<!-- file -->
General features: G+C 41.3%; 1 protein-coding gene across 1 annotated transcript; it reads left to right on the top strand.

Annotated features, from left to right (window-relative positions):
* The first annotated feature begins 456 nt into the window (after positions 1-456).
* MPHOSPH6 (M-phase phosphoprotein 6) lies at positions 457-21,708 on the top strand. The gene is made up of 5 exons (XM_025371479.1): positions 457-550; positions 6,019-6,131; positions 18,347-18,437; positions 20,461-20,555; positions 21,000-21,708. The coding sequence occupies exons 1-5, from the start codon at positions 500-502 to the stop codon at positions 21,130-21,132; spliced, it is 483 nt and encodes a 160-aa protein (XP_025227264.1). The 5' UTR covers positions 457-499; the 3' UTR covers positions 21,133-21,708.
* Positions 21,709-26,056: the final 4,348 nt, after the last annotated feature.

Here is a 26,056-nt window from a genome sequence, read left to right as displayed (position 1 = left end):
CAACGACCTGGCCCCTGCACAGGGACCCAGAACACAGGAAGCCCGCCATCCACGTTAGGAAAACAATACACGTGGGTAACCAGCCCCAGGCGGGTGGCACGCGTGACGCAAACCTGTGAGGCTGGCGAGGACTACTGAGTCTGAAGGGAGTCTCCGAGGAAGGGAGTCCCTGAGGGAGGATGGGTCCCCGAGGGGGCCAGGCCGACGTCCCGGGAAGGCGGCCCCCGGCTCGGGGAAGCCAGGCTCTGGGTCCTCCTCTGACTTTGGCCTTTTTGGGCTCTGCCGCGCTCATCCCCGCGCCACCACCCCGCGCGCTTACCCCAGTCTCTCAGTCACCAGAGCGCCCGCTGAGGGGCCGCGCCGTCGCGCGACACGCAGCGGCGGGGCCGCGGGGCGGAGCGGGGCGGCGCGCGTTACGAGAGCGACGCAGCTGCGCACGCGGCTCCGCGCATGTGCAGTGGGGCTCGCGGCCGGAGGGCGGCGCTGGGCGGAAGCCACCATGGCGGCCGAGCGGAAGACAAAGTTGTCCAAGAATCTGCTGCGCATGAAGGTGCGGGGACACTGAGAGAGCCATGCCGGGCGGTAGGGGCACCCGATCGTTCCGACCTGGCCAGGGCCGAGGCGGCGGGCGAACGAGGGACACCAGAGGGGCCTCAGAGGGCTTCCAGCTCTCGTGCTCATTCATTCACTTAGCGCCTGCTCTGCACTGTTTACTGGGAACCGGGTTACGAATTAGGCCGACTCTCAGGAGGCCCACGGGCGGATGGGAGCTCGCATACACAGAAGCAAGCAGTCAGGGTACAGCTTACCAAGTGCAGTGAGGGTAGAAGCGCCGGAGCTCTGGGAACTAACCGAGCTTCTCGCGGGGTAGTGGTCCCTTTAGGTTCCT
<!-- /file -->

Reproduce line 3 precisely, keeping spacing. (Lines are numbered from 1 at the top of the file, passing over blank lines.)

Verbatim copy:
* The first annotated feature begins 456 nt into the window (after positions 1-456).